std::sort now guarantees complexity O(N * log N) under C++11 Standard

I learnt recently that in the C++11 Standard, std::sort is required to have complexity O(N * log N) – not “on average N * log N with a worst case O(n^2)”, but guaranteed O(N * log N). This follows David Musser’s paper on Introspective Sorting and Selection.

Musser’s IntroSort uses QuickSort, but also monitors the number of partitions that have occurred. For example, one might use “median-of-3” to pick each pivot, but that could cause the O(N^2) behaviour if pathological sequence is encountered. In the paper, such a sequence is described by construction. IntroSort switches to HeapSort (which guarantees O(N * log N) performance) once the number of QuickSort partitions reaches 2 * log N. Musser proves that the overall algorithm performance remains O(N * log N).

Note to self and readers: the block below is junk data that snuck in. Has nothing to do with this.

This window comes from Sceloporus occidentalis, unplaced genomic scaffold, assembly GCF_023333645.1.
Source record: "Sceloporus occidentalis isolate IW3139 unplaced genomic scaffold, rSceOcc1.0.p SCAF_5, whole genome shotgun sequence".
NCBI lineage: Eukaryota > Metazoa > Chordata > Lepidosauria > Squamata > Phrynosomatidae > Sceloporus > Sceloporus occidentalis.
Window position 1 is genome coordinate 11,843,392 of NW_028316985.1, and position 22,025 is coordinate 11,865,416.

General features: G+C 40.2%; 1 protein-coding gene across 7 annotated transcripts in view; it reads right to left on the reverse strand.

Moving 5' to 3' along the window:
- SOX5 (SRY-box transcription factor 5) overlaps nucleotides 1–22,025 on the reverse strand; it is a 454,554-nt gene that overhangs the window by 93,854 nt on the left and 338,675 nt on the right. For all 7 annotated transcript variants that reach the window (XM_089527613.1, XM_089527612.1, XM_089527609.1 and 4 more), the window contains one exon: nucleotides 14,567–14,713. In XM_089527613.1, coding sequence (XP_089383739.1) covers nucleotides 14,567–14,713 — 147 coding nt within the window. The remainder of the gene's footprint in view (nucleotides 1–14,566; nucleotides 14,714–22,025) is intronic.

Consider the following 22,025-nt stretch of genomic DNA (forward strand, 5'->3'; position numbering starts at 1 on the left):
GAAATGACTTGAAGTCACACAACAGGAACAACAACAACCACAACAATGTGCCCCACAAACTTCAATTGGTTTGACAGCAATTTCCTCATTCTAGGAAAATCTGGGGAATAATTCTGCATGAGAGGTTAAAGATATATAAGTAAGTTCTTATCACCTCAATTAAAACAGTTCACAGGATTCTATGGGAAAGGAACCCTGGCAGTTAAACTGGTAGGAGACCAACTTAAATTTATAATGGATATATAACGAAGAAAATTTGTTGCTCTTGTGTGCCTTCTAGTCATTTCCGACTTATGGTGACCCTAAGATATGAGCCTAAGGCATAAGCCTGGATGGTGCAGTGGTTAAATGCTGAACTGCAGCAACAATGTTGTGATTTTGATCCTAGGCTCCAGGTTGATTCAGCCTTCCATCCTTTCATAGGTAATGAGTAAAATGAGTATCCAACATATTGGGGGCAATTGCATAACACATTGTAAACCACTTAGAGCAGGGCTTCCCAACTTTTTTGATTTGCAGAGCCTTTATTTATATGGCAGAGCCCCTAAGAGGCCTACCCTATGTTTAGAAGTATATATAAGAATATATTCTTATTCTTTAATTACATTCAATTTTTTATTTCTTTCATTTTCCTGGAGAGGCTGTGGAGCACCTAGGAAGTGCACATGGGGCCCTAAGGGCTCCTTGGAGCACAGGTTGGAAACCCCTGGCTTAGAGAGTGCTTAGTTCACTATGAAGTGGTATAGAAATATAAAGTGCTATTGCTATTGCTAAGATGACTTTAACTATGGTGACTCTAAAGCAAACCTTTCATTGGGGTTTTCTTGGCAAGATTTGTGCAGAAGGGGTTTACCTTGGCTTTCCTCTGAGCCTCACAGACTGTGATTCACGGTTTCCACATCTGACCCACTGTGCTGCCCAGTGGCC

As pointed out on StackOverflow, std::nth_element could be re-implemented with similar benefits:

Ideally exactly the same should apply std::nth_element but the ISO C++ 2011 standard has not tightened up the complexity requirements. So std::nth_element could be O(N * N) in the worst case.

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Filed under C++, Programming

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